We add this. Were a court to rely on unwritten constitutional principles, in whole or in part, to invalidate legislation, the consequences of this judicial error would be of particular significance given two provisions of our Charter. First, s. 33 preserves a limited right of legislative override. Where, therefore, a court invalidates legislation using s. 2(b) of the Charter, the legislature may give continued effect to its understanding of what the Constitution requires by invoking s. 33 and by meeting its stated conditions (D. Newman, “Canada’s Notwithstanding Clause, Dialogue, and Constitutional Identities”, in G. Sigalet, G. Webber and R. Dixon, eds., Constitutional Dialogue: Rights, Democracy, Institutions (2019), 209, at p. 232). Were, however, a court to rely not on s. 2(b) but instead upon an unwritten constitutional principle to invalidate legislation, this undeniable aspect of the constitutional bargain would effectively be undone, since s. 33 applies to permit legislation to operate “notwithstanding a provision included in section 2 or sections 7 to 15” only. Secondly, s. 1 provides a basis for the state to justify limits on “the rights and freedoms set out” in the Charter. Unwritten constitutional principles, being unwritten, are not “set out” in the Charter. To find, therefore, that they can ground a constitutional violation would afford the state no corresponding justificatory mechanism.
 Our colleague says that the application of s. 33 “is not directly before us” (para. 182). As the City has advanced its claim on the basis of s. 2(b), coupled with the unwritten principle of democracy, the prospect of circumventing s. 33’s application to the invalidation of legislation under s. 2(b) by recourse to unwritten constitutional principles is indeed squarely before us.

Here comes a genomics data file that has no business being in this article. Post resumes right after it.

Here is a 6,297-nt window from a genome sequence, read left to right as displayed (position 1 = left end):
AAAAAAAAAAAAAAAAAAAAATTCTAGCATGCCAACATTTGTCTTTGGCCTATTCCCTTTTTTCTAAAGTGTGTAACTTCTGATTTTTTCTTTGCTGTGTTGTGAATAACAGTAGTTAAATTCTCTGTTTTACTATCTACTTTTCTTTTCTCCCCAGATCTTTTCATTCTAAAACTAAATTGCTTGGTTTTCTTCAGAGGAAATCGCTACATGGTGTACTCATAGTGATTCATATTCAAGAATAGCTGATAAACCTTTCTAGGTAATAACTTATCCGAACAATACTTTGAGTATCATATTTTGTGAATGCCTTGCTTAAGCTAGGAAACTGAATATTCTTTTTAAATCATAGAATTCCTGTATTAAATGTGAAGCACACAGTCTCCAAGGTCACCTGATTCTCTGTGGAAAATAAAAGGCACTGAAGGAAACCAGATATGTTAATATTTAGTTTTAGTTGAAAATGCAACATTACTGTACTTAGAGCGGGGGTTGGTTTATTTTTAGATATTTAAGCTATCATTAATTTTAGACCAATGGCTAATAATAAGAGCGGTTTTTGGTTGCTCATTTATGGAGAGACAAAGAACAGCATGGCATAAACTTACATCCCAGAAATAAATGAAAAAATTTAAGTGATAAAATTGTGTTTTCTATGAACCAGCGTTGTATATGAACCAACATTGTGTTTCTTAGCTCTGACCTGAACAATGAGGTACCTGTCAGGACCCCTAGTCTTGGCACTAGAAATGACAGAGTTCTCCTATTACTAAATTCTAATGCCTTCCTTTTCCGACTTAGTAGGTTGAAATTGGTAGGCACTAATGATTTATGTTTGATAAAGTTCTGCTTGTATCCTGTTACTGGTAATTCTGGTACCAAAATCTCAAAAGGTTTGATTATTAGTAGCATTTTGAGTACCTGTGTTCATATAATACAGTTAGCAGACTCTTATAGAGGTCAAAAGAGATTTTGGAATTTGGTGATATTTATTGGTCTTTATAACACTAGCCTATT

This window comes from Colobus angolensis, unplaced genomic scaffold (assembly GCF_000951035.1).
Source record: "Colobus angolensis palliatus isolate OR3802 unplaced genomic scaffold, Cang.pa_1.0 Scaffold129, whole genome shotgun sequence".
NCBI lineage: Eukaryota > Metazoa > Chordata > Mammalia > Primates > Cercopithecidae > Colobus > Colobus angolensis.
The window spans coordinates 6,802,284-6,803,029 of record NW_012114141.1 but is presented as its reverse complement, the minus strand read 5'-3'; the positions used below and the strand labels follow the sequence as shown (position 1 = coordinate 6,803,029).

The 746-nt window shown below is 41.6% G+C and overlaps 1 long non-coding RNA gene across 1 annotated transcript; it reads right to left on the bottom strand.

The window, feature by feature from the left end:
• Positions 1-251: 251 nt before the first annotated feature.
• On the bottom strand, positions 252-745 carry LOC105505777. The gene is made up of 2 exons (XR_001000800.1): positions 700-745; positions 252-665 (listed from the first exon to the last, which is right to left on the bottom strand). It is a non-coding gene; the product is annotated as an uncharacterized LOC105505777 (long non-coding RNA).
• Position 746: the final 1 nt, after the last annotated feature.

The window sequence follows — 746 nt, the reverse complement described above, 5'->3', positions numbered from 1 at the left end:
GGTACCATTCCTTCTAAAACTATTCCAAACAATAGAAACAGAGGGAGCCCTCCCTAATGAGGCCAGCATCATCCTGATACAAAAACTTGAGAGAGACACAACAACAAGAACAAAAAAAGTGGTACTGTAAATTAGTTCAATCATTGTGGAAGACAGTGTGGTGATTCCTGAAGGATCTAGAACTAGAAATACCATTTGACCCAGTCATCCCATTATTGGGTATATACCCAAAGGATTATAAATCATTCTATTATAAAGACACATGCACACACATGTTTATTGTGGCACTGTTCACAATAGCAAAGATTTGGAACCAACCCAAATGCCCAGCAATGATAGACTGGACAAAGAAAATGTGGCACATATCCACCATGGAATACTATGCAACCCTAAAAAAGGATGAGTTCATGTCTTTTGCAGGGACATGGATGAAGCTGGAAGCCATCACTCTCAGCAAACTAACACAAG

We note an important caveat to the foregoing. The unwritten constitutional principle of the honour of the Crown is sui generis. As correctly noted in submissions of the interveners the Métis Nation of Ontario and the Métis Nation of Alberta, the honour of the Crown arises from the assertion of Crown sovereignty over pre‑existing Aboriginal societies (Haida Nation v. British Columbia (Minister of Forests), 2004 SCC 73,  3 S.C.R. 511, at para. 32), and from the unique relationship between the Crown and Indigenous peoples (Guerin v. The Queen, 1984 CanLII 25 (SCC),  2 S.C.R. 335, at p. 385). We need not decide here whether the principle is capable of grounding the constitutional invalidation of legislation, but if it is, it is unique in this regard.
 In sum, and contrary to the submissions of the City, unwritten constitutional principles cannot serve as bases for invalidating legislation. A careful review of the Court’s jurisprudence supports this conclusion.